Nature and Biodiversity

What Cameroon can teach others about managing forests

A view of a hanging bridge leading into Cameroon's Korup National Park June 9, 2012. Expanding markets from Nigeria to China are fuelling a voracious appetite for more food. A big part of that demand will have to be met by palm oil, a low-cost fat coveted by food manufacturers and a mainstay of cooking across the tropics. Since 2000, world demand for palm oil has doubled. Picture taken June 9, 2012.  To match Special Report AFRICA-PALM/ REUTERS/Emmanuel Braun  (CAMEROON - Tags: AGRICULTURE BUSINESS COMMODITIES ENVIRONMENT FOOD) - GM1E87I17WI01

40% of Cameroon is forest. Image: REUTERS/Emmanuel Braun

Serge Mandiefe Piabuo
Scientist, World Agroforestry Centre (ICRAF)
Divine Foundjem Tita
Scientist, World Agroforestry Centre (ICRAF)
Peter A Minang
Scientist, World Agroforestry Centre (ICRAF)
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A quarter of a century ago, Cameroon passed a law which gave people living on the edge of forests the right to own and manage forest areas. These communities depended on the forest for livelihood activities, like agriculture, hunting, fishing and non-timber forest products – like fruits or medicinal plants.

About 40% of Cameroon’s territory is covered in forest. But they’re being threatened by deforestation. Over about 25 years, 3 million hectares of Cameroon’s 22 million hectare forests have been cleared. That’s about the size of Belgium. This is a huge concern for the country as about 4 million people depend on the forests for their livelihoods.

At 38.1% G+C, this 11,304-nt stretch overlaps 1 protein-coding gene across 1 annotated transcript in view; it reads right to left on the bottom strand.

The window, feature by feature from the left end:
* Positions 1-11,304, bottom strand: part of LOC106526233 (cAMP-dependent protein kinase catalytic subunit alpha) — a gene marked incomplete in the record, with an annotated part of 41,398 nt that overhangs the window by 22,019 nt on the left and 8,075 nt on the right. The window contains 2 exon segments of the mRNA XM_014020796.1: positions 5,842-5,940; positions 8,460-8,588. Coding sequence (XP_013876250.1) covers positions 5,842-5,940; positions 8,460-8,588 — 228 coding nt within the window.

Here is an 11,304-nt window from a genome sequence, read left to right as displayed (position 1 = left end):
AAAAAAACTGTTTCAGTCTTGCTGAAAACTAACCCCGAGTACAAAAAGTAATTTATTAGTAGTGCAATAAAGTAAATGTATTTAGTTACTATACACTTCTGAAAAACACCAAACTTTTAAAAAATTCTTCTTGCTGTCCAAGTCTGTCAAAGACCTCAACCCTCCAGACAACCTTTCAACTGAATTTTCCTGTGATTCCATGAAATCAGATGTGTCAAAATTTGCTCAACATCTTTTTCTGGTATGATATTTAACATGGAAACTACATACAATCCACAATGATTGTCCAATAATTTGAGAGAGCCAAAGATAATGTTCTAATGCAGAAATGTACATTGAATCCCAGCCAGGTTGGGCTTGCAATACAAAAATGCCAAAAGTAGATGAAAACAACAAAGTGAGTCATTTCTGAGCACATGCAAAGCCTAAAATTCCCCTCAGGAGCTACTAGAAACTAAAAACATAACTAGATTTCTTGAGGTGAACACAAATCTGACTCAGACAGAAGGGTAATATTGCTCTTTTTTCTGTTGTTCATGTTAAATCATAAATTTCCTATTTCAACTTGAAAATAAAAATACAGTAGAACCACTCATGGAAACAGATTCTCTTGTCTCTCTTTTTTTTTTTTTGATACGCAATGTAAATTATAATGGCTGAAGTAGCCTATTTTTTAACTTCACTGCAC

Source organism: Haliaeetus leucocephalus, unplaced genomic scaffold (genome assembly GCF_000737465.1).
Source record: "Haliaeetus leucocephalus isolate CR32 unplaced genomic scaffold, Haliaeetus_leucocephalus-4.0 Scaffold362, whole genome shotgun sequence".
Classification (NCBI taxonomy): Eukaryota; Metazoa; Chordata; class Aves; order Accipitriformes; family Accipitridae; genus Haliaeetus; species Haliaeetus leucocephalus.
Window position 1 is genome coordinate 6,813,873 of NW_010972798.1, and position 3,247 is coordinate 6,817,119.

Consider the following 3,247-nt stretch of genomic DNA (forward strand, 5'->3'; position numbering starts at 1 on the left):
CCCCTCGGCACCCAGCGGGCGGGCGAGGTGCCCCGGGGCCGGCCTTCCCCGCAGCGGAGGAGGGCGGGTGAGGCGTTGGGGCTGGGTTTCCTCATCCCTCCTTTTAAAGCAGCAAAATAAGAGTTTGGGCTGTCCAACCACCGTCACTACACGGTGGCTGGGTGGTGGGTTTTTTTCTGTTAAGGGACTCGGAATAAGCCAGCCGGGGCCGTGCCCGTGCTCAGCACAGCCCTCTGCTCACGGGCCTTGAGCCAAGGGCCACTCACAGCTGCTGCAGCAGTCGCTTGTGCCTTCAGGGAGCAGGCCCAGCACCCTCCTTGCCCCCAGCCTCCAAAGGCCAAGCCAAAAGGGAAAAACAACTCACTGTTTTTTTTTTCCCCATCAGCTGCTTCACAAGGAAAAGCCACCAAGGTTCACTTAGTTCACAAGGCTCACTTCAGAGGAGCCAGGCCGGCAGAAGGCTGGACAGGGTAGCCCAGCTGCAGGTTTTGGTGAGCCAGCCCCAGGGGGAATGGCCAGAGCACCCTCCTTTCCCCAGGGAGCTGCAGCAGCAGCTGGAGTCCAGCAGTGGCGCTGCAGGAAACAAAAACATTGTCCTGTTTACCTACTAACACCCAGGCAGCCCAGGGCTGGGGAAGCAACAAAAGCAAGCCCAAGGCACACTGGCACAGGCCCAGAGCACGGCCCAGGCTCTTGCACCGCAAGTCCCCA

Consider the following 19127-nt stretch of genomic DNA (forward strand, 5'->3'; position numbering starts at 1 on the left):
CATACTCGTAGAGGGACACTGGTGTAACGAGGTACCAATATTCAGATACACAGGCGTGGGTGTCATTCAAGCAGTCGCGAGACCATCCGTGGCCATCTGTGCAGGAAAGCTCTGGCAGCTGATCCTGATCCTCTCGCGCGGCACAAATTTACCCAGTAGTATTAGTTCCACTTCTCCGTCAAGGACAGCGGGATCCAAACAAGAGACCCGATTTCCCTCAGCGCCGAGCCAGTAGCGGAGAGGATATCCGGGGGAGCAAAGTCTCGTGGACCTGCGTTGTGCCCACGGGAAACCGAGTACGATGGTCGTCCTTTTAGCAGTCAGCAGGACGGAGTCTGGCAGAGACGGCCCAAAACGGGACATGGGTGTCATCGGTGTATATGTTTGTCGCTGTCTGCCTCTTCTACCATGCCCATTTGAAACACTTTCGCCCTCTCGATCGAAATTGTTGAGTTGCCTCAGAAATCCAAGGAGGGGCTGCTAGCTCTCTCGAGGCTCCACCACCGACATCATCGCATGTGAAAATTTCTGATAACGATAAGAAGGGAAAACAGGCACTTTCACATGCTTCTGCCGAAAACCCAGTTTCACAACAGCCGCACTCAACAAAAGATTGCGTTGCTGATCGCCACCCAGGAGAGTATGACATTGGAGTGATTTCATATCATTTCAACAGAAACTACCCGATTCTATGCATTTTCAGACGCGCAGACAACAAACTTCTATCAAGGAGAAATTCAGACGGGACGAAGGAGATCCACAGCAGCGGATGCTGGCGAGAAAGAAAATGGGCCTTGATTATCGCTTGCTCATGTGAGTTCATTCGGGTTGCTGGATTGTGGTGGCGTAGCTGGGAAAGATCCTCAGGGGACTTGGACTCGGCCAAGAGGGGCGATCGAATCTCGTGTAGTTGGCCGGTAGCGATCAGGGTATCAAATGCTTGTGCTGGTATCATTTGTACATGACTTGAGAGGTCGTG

Image: Cameroon Country Diagnostic Report

So far about 415 forest communities have signed management agreements, covering about 1 million hectares. The aim is to reduce poverty in these communities – as they would benefit from its resources – and – because it would be in their best interests to manage them sustainably – protect the forests.

There have been reports of improved forest conservation and livelihoods in some areas. In the Ngoume community for instance they used money from timber to build bore holes and start a kindergarten.

But research shows that for most the forest communities there’s been little or no change in their livelihoods. There have also been reports of illegal logging and deforestation. Forest communities closer to major cities – like Nkimineki and Awae – have been particularly affected.

Community level governance has been highlighted as one of they key reasons for these mixed results. Communities elect a management committee to act on their behalf, check and fight illegal forest activities and develop activities that generate revenue for them.

We examined 36 of these management committees. We wanted to know whether they followed standard principles for good governance: accountability, equity, participation, representation, their vision and performance.

Our results were mixed. Some met the required good governance standards, but the majority didn’t. For instance, 78% of case studies didn’t meet the standards for all the principles. This was mostly because there wasn’t enough money coming in or because committee members lacked management, entrepreneurial skills, managed the forest in their own interest or had disagreements between them which prevented them from being effective.